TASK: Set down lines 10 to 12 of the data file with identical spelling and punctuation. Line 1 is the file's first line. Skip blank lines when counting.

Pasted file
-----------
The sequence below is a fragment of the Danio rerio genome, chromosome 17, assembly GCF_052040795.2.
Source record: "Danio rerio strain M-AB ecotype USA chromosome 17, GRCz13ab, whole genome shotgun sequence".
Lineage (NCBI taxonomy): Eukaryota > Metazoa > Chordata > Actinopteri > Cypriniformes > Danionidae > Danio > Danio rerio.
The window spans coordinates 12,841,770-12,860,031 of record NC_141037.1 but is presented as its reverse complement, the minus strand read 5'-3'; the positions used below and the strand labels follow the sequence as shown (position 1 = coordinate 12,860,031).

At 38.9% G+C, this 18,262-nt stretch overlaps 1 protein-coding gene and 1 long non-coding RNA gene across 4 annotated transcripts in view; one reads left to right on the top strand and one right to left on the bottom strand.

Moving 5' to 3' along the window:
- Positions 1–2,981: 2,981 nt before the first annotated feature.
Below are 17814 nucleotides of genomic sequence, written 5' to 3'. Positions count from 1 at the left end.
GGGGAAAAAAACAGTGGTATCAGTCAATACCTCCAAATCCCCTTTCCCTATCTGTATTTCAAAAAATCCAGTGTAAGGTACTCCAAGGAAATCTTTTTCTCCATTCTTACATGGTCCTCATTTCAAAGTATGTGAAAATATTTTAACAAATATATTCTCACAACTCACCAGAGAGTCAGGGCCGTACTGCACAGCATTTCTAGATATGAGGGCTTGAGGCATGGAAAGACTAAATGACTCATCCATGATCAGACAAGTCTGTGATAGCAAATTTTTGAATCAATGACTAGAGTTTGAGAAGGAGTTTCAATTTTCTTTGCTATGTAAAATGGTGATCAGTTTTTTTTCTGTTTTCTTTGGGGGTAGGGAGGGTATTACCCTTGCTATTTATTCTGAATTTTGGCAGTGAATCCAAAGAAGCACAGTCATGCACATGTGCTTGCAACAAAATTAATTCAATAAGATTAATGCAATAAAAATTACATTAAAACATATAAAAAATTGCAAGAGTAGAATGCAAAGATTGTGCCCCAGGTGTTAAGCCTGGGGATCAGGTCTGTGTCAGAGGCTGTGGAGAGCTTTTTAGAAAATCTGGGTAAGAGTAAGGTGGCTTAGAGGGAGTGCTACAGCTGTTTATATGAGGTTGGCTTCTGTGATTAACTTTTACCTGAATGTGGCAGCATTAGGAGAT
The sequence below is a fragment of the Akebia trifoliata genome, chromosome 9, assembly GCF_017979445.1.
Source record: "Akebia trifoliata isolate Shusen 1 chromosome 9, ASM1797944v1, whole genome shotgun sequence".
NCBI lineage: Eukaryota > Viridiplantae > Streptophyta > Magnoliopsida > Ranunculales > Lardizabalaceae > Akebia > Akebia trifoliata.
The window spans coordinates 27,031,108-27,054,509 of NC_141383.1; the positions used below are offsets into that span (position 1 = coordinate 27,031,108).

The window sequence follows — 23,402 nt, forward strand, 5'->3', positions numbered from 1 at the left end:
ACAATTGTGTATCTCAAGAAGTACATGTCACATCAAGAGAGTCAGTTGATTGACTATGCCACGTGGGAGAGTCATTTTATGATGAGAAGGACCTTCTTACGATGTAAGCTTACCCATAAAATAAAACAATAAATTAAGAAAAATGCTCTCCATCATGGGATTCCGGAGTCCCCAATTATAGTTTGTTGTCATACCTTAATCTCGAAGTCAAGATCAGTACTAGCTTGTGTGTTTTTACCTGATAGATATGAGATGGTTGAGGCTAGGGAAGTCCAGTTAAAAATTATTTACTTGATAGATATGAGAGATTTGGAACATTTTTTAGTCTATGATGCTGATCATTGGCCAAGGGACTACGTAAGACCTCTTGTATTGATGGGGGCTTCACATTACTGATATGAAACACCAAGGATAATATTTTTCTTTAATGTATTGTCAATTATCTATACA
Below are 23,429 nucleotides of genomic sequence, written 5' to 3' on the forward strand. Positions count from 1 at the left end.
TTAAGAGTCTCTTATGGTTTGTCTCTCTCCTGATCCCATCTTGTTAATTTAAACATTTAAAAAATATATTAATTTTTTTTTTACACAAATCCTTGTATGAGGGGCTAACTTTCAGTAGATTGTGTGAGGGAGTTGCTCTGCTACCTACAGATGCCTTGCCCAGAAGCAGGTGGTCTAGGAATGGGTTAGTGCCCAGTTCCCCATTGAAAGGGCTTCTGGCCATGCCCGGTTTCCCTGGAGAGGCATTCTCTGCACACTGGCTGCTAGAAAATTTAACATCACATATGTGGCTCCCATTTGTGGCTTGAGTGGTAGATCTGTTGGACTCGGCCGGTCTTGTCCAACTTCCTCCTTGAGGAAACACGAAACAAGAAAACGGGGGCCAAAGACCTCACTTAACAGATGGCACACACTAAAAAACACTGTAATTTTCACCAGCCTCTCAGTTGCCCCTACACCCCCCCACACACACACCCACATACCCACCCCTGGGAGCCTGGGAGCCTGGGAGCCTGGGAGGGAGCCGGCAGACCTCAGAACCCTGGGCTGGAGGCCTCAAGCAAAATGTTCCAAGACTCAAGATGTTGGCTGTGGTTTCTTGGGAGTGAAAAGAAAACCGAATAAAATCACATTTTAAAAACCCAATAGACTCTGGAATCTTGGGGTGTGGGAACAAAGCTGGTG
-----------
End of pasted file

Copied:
The sequence below is a fragment of the Akebia trifoliata genome, chromosome 9, assembly GCF_017979445.1.
Source record: "Akebia trifoliata isolate Shusen 1 chromosome 9, ASM1797944v1, whole genome shotgun sequence".
NCBI lineage: Eukaryota > Viridiplantae > Streptophyta > Magnoliopsida > Ranunculales > Lardizabalaceae > Akebia > Akebia trifoliata.